If you have encountered any issues accessing WHOIS information, the International Trademark Association (“INTA”) wants to hear from you.

Due to changes in privacy law brought on by the European Union’s General Data Protection Regulation (“GDPR”), it is becoming more difficult or impossible to access once-commonly available public WHOIS information, which consists of registrant information for domain names. We have written on this topic in more detail here and here. Here’s the short story: because providing WHOIS information risks violating GDPR, which could result in the imposition of potentially catastrophic fines, some domain name registrars are opting not to provide WHOIS information, despite requirements by the Internet Corporation for Assigned Names (“ICANN”) that registrars provide the information. As a result, it is becoming more difficult for rights holders to identify and take action against owners of domain names containing infringing materials.

To help track and catalogue these issues, INTA has created a dedicated email account at whoischallenges@inta.org. Those encountering WHOIS problems are encouraged to send the following information to INTA:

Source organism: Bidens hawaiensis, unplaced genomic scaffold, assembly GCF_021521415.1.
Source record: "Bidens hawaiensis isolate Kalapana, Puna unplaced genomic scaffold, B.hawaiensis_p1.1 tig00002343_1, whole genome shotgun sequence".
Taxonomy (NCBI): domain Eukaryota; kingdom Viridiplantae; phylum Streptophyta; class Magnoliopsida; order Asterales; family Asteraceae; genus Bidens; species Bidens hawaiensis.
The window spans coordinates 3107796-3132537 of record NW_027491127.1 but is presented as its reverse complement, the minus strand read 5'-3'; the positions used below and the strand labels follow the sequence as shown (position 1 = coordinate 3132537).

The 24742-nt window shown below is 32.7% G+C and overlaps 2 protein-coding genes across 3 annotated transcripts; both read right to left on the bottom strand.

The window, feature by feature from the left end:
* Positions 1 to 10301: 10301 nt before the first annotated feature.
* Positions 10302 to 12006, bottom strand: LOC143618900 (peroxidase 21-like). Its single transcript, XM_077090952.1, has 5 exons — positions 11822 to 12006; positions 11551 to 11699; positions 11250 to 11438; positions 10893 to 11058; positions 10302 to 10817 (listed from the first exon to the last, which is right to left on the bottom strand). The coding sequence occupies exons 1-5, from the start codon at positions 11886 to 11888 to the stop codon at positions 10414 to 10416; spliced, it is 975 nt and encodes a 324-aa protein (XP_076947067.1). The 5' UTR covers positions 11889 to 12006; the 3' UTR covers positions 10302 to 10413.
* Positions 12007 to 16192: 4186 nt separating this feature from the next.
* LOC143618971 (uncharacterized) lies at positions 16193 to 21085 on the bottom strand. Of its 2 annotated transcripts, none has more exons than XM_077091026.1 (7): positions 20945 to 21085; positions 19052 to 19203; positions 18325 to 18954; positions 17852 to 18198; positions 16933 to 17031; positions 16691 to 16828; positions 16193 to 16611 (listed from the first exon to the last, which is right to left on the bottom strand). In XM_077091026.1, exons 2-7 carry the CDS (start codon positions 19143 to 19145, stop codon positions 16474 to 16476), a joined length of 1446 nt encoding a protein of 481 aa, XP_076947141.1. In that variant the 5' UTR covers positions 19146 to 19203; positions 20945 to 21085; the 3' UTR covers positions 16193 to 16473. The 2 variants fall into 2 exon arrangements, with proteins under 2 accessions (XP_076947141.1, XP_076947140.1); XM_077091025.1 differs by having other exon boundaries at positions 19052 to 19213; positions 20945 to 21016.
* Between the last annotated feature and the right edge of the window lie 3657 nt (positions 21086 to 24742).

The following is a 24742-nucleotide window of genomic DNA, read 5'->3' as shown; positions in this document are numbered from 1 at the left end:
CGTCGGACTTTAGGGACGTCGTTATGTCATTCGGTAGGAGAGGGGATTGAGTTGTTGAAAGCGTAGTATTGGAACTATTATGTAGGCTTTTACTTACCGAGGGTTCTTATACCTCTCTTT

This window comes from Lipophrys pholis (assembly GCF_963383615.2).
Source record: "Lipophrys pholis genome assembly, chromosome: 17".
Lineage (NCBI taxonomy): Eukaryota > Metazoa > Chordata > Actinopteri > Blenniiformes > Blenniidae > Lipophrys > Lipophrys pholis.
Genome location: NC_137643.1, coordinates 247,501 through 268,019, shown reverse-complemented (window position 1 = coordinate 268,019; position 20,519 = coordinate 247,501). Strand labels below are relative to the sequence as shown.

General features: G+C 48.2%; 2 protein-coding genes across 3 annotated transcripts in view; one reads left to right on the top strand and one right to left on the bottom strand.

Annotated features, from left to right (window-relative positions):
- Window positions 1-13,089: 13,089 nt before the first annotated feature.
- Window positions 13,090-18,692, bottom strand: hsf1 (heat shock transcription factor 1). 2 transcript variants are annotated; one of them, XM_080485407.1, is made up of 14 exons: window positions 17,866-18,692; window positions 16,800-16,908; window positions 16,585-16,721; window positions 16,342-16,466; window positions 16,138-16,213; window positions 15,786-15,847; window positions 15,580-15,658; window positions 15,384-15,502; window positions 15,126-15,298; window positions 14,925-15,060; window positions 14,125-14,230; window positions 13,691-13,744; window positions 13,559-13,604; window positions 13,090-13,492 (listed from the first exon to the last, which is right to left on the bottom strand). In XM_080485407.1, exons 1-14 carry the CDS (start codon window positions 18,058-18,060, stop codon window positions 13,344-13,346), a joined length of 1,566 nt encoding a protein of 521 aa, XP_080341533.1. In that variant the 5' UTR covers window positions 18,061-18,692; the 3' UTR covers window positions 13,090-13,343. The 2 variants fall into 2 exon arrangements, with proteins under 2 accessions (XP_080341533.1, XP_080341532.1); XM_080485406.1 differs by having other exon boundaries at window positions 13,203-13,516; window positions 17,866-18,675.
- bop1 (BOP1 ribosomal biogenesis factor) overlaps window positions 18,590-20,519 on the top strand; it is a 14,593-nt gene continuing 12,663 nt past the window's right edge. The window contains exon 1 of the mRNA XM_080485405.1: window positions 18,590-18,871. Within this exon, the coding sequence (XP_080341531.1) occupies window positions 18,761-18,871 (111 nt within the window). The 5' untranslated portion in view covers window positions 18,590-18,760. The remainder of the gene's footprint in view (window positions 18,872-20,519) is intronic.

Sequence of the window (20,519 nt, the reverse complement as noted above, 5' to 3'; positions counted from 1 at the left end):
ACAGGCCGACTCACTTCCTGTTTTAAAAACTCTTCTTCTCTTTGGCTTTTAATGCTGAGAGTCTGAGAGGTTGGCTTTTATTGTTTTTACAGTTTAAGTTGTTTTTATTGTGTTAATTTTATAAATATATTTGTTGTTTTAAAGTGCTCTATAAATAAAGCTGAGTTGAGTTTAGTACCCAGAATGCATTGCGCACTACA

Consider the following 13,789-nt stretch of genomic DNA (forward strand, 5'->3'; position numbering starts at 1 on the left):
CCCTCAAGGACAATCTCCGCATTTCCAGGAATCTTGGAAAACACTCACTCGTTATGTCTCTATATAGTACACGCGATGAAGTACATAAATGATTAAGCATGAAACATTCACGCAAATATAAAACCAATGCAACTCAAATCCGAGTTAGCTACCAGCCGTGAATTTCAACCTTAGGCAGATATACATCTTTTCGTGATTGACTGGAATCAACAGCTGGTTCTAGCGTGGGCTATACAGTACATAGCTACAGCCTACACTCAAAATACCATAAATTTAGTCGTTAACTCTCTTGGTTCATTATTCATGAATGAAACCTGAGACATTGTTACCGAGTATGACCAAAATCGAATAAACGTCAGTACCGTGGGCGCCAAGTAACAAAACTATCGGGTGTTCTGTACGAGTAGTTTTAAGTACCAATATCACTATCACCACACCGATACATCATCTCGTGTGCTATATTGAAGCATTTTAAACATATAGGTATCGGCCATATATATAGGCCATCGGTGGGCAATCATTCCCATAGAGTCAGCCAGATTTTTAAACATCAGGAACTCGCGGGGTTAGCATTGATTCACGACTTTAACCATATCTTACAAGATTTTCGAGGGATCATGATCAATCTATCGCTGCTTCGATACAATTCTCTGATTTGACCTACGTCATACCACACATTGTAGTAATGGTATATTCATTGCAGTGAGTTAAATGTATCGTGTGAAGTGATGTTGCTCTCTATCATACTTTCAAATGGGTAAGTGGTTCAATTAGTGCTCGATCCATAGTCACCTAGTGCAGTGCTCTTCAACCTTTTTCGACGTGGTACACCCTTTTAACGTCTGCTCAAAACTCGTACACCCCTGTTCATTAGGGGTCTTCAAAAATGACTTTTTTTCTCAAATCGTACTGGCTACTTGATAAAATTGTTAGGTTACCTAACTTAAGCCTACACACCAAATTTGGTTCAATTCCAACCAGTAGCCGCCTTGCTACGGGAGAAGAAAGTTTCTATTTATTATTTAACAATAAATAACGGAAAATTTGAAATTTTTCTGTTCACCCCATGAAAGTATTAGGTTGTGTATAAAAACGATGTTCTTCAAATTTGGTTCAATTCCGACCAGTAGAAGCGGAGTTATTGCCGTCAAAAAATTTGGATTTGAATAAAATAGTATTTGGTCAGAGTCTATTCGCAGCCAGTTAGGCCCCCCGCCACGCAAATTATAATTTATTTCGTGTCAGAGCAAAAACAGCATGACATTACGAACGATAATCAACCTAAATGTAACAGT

• Where the problem is occurring (country, location, or jurisdiction).
  • What the nature of the problem or case is (a procedure, a piece of evidence, or a venue).
  • Anonymous descriptions of the actors or people involved (provide industry and/or non-specific information about the actors involved).

INTA plans to use this information as part of its advocacy efforts. So if you have encountered any issues, be sure to alert INTA.

It is worth noting that it is still possible to file arbitration proceedings against infringing domain names, using the Uniform Domain Name Dispute Resolution Policy (“UDRP”) or Uniform Rapid Suspension System (“URS”), even if the WHOIS information for the domain names is not available. According to the World Intellectual Property Organization (“WIPO”), a complainant should simply list the registrant information exactly as it appears in the WHOIS report, even if that information consists only of the word “Redacted.” Once alerted of a UDRP or URS proceeding, ICANN-compliant registrars are required to give the arbitration provider the full, unmasked registration data for the domain name(s) covered by the complaint. The complainant typically would receive this information and then, if necessary, may amend or withdraw its complaint based on the information revealed.